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    If you ever get a chance to pick up a Sunbeam S7 De Luxe, even a basket case, buy it, as they are going to be worth a fortune in the future and for some reason, are incredibly well supported with owners clubs, technical information and a Sunbeam specific supplier. The S8s are a bit cheaper, but the balloon tyred S7 is the one to go for.

    Photo attached of the VMCC day at the Ace Café in 2016, quite a lot of Sunbeams attended.....

    They are also a peach of a bike to own and ride, once you get used to their strange little ways....!
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  11. #59
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    Well, i can't believe i have had this bike for almost 3 years now...

    Thought i would do a little update on the bike.

    I removed the pistons as the compressions were on the low side, and found the rings were seized. So rings are not a problem, new set of rings (NOS) found and bought for £30. So the plan was to fit new rings, de-glaze the bores and de-coke the head.

    Now the best laid plans...

    On these bikes the engine is a parallel twin, so head removal is easy, sump off, pistons out. Now before i replaced the pistons i noticed when cleaning the sump out, 2 'teeth' that looked like gear teeth. It didn't take long to find out where they were from, the 1/2 time wheel, so now i have to remove the engine to get to the timing case to change the sprocket, bollocks....

    Engine out, no real problem, and stripped in no time. The engine has never been stripped, but i find the flywheel not was done up (assume at factory?) with a hammer and chisel (I suppose it was 1949...).

    Fast foward 18 months...

    Here are some pics of the current state of play.

    Engine is now finally rebuilt and read to go back into the frame.

    Driveshaft overhauled.

    Thought i would check the kick start bronze gear before i re-fitted the engine, oh dear, 'that'll be another £200 please sir'....
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  12. #60
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    Checked the clutch plate, I'm sure these holes should be round...


    New plate then. Offer the old friction plate up to the new clutch plate, that won't do... After a couple of days investigation, it appears that someone has fitted the wrong clutch friction plate (apparently the one from a hillman imp was very similar and cheaper, and worked if you knocked the top hat sleeves out of the clutch plate (offs...), so, that'll be a new friction plate as well then??

    Oh, and because some idiot knocked the top hat sleeved out, the clutch plate chewed away at the studs, new studs? at 11 quid each, i discovered that if you loosen them you can spin them through 180 degrees and hey presto, another £100 (!!!) saved...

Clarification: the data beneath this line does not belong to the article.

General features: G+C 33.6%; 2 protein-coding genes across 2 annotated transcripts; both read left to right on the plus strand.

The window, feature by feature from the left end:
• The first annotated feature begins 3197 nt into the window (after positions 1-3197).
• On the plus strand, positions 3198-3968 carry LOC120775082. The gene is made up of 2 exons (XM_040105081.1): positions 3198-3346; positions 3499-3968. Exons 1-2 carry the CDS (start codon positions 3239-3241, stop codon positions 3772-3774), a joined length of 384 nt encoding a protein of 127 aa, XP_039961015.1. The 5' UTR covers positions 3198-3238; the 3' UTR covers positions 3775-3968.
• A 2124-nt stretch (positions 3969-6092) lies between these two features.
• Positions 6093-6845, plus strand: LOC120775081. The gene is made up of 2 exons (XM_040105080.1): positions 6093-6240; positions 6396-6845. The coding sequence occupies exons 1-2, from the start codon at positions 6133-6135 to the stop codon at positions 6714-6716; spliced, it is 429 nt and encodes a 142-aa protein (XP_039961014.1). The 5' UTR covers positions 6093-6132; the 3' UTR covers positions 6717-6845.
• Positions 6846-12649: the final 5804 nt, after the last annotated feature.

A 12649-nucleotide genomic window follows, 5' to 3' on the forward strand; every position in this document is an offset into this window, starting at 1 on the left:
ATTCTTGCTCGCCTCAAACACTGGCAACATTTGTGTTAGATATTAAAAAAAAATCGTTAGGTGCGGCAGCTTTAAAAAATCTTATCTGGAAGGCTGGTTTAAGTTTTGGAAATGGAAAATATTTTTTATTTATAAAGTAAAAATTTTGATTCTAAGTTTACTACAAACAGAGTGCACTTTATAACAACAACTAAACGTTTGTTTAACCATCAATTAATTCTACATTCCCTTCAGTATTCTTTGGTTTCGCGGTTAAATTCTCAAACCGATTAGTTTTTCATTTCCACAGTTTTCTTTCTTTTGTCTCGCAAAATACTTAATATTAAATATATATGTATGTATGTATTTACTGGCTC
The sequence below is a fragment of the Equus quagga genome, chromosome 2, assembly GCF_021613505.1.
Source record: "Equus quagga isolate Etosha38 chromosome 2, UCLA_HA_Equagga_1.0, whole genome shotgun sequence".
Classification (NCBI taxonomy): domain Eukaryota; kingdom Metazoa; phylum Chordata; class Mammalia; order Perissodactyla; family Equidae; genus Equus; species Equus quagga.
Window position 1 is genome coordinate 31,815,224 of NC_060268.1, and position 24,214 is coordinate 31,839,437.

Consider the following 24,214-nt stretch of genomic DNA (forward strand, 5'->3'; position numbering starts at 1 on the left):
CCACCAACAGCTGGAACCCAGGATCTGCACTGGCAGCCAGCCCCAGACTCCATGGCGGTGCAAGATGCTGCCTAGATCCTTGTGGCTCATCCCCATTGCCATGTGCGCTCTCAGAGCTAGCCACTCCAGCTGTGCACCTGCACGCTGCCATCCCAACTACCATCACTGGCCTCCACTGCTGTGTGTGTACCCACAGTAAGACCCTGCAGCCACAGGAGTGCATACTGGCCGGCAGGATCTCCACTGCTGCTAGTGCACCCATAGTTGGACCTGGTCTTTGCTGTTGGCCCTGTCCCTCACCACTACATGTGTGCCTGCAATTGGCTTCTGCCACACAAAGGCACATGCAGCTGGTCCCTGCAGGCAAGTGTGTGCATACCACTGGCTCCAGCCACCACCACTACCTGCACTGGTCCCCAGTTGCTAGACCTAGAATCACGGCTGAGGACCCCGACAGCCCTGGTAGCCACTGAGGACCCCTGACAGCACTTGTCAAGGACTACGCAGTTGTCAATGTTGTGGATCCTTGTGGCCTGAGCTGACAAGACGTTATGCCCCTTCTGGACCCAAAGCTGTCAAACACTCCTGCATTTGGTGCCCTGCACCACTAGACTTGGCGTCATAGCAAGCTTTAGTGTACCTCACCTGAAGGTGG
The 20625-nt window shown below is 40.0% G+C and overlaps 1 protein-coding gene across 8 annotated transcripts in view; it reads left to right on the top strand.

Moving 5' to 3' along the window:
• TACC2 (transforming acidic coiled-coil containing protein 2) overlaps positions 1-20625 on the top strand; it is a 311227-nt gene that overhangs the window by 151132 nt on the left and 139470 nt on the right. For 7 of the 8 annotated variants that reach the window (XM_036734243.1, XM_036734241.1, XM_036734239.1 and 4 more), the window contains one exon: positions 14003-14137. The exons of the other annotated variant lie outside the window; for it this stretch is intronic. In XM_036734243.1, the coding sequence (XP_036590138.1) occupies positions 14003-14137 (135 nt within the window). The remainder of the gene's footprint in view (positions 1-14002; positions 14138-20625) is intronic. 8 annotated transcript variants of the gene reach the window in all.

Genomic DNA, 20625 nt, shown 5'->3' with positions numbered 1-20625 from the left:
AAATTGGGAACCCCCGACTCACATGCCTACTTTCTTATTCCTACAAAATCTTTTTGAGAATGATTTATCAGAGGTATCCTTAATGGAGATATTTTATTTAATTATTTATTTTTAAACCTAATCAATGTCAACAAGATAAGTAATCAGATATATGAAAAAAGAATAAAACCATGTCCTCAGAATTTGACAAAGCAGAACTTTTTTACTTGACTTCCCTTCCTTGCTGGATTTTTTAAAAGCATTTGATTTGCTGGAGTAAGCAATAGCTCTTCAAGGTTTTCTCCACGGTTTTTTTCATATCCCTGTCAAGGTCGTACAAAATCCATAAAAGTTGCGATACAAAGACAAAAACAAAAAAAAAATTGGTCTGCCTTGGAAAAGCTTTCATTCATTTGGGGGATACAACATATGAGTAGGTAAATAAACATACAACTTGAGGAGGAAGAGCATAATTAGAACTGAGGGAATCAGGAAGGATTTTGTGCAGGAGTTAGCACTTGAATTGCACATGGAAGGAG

Also i have decided NOT to make the bike shiny, already got a shiny one, this is definitely going to be an oily rag.

    So i am just cleaning 60 odd years of grime from everywhere, my motto is, "if its rusty but original, and it works, its going back on.

    More to come...
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  13. #61
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    Watching with great interest and excitement Smudge

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  14. #62
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    OK, so i have a week off now, and decided to do a bit to the Sunbeam.

    As i have said in the last post this is to be no shining garage queen, i want to keep it as original as i can as it has never been restored.

    Cleaned up the frame, 69 years of grime, very satisfying indeed. I found a fly in some old grime behind the rear mudguard, and thought, 'how old is this'..

    The frame is now ready for the motor, once the kickstart gear gets here (this week) i will assemble this and it can go in.

    I removed the front wheel, and tyre, i think the last owner had their monies worth from this!!! New tyre and tube fitted.

    I sent the brake shoes away for re-lining. A company called Villiers. £19 including the postage back to me! I spent a lot of time cleaning the 'patina' from the chrome backplate, think it looks nice and 'old' now.

    Stripped the steering damper, cleaned and re-greased the thrust washers, re-assembled.

    Drained the front forks. Cleaned behind the headlight etc, steering stem/head. All looks nice and 'old' now.

    Re-fitted the front wheel and put it back in, the bike is now back on its wheels!

    More to come...

    Steve.
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  15. #63
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    Love this thread...

    EDIT - Can you work out from the codes on the tyres (if they are legible) how old they are?
    We will never be here again - have a good look around

  16. #64
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    Blimey ..... Steve's got a new shed
    2016 BMW R1200 GS Triple Black
    2017 CCM GP450
    1980 Kawasaki Z1300
    2003 Sherco 250
    2002 Triumph Bonneville (Desert Sled)
    2017 Triumph Bonneville Bobber
    2003 Triumph Daytona 955i (Rob North Replica)
    1979 Yamaha XT500